[–]Sdom1 2 points3 points  (0 children)

              I think that this is more true of very established companies, and it's my personal theory that this is part of an organization's decline, like passing 35 and your test levels start to drop.

              I think it's even a part of the decline of civilizations. Psychopaths with no restraint take over and just tear everything down from the inside for their own profit.

              [–][deleted]  (1 child)

              [deleted]

              [–]Senior Endorsed ContributorVasiliyZaitzev[S] 2 points3 points  (0 children)

              This is an "odd but true" fact.

              [–]bigmfkr 2 points3 points  (1 child)

              I'm surprised no one mentioned the Mafia Manager, the only book about corporate jobs you'll ever need.

              [–]Senior Endorsed ContributorVasiliyZaitzev[S] 0 points1 point  (0 children)

              Mafia Manager.

              Not familiar with it. I'll look it up.

              [–]123_Meatsauce 1 point2 points  (0 children)

              Hahhaha I love this shit, both for advice and comedic value. Great post

              [–]draketton 1 point2 points  (3 children)

              If there's someone who gives you shit constantly, what do you think of bugging your cubicle or office with something like a nest cam, so you win any he-said-she-said pissing contest that ensues?

              [–]TRPhd 3 points4 points  (0 children)

              I've found that the recording-level of paranoia is dysfunctional. That degree of stress leads to excess cortisol -- it ruins your sleep, your health and your appearance. It's just a shit life all around. Better for you to find a new situation.

              [–]arrayay 0 points1 point  (0 children)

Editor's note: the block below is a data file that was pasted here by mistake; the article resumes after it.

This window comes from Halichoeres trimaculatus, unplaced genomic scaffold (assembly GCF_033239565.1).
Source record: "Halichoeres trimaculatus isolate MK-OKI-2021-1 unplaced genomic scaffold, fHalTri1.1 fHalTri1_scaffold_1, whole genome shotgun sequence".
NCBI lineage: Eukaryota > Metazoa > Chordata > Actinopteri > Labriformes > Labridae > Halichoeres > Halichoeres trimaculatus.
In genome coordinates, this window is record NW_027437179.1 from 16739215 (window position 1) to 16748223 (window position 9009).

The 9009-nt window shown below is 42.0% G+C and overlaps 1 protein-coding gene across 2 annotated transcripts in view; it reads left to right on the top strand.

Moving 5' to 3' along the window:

At best you'd be terminated, at worst you'd also be prosecuted. "Your" cube/office is private property owned by the business and your suggestion would violate policy and likely law.

              [–]bored1243 1 point2 points  (5 children)

              I've got a quick question about training. Is your current value-adding potential the result of training that you received from all your corporate experience or is it the result of your own, not-through-work experiences (e.g. self-training)?

              I ask for this reason: I studied entrepreneurship in school, and as a recent graduate, I sometimes find it difficult to articulate my value proposition. I speak a bit of Chinese, but aside from that, I feel like I need training (whether it is in the corporate sphere or at a startup) to be able to add value in the future.

              If you could just briefly articulate on the role of training for a 20 something I'd greatly appreciate it.

              [–]Senior Endorsed ContributorVasiliyZaitzev[S] 9 points10 points  (2 children)

              A combination. I am a natural extrovert. I can talk to anyone about anything at any time. I got out of school in a recession and went on a lot of interviews, so I got good at interviewing and 'directing' interviews from the candidate's chair (if an interviewer isn't prepared or sucks at interviewing, they will often be happy for it).

              Sometimes, it's the corporate training/work experience that gets you through the door--in my first 'real' gig (my second, overall), I had exactly the skill set my then-boss needed. He had a stack of work on the corner of his desk that he was procrastinating about doing, b/c he had no idea how to do it. The same stack was there during my call-back interview, only it was larger. I pointed to it and told him, "You know, if you hire me, I will make this entire stack disappear from your life on my first day, and you will never have to see another one of these deals, ever, while I'm here."